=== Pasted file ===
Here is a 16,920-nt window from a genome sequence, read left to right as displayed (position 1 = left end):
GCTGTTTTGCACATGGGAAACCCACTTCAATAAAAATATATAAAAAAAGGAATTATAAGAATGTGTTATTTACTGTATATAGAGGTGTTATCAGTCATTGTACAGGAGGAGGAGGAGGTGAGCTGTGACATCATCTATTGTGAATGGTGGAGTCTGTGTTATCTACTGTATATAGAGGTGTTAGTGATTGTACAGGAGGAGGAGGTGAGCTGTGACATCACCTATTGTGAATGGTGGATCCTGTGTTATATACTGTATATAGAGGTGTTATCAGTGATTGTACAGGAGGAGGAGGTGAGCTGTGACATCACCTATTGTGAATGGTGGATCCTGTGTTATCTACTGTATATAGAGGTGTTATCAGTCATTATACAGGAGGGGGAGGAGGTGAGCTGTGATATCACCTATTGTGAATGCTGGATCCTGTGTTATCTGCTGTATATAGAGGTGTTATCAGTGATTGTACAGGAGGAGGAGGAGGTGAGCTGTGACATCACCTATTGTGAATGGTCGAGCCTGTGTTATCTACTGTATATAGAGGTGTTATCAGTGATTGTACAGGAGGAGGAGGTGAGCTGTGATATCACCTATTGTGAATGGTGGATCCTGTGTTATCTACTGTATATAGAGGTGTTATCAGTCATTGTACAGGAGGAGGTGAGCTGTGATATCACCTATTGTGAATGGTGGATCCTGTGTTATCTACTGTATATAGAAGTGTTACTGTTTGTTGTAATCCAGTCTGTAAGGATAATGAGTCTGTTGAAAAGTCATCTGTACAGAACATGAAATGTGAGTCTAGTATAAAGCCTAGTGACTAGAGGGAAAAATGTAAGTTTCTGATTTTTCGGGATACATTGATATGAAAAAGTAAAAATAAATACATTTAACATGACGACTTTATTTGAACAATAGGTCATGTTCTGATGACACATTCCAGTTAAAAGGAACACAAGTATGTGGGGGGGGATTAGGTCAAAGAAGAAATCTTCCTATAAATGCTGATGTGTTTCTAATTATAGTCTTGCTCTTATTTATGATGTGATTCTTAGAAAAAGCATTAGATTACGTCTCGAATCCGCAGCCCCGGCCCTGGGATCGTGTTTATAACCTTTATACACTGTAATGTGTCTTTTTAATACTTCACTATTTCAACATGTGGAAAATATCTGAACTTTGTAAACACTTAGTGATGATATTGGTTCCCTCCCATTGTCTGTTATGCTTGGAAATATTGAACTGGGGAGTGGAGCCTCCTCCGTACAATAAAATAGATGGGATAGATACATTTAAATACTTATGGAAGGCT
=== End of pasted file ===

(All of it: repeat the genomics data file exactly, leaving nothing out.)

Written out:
Here is a 16,920-nt window from a genome sequence, read left to right as displayed (position 1 = left end):
GCTGTTTTGCACATGGGAAACCCACTTCAATAAAAATATATAAAAAAAGGAATTATAAGAATGTGTTATTTACTGTATATAGAGGTGTTATCAGTCATTGTACAGGAGGAGGAGGAGGTGAGCTGTGACATCATCTATTGTGAATGGTGGAGTCTGTGTTATCTACTGTATATAGAGGTGTTAGTGATTGTACAGGAGGAGGAGGTGAGCTGTGACATCACCTATTGTGAATGGTGGATCCTGTGTTATATACTGTATATAGAGGTGTTATCAGTGATTGTACAGGAGGAGGAGGTGAGCTGTGACATCACCTATTGTGAATGGTGGATCCTGTGTTATCTACTGTATATAGAGGTGTTATCAGTCATTATACAGGAGGGGGAGGAGGTGAGCTGTGATATCACCTATTGTGAATGCTGGATCCTGTGTTATCTGCTGTATATAGAGGTGTTATCAGTGATTGTACAGGAGGAGGAGGAGGTGAGCTGTGACATCACCTATTGTGAATGGTCGAGCCTGTGTTATCTACTGTATATAGAGGTGTTATCAGTGATTGTACAGGAGGAGGAGGTGAGCTGTGATATCACCTATTGTGAATGGTGGATCCTGTGTTATCTACTGTATATAGAGGTGTTATCAGTCATTGTACAGGAGGAGGTGAGCTGTGATATCACCTATTGTGAATGGTGGATCCTGTGTTATCTACTGTATATAGAAGTGTTACTGTTTGTTGTAATCCAGTCTGTAAGGATAATGAGTCTGTTGAAAAGTCATCTGTACAGAACATGAAATGTGAGTCTAGTATAAAGCCTAGTGACTAGAGGGAAAAATGTAAGTTTCTGATTTTTCGGGATACATTGATATGAAAAAGTAAAAATAAATACATTTAACATGACGACTTTATTTGAACAATAGGTCATGTTCTGATGACACATTCCAGTTAAAAGGAACACAAGTATGTGGGGGGGGATTAGGTCAAAGAAGAAATCTTCCTATAAATGCTGATGTGTTTCTAATTATAGTCTTGCTCTTATTTATGATGTGATTCTTAGAAAAAGCATTAGATTACGTCTCGAATCCGCAGCCCCGGCCCTGGGATCGTGTTTATAACCTTTATACACTGTAATGTGTCTTTTTAATACTTCACTATTTCAACATGTGGAAAATATCTGAACTTTGTAAACACTTAGTGATGATATTGGTTCCCTCCCATTGTCTGTTATGCTTGGAAATATTGAACTGGGGAGTGGAGCCTCCTCCGTACAATAAAATAGATGGGATAGATACATTTAAATACTTATGGAAGGCT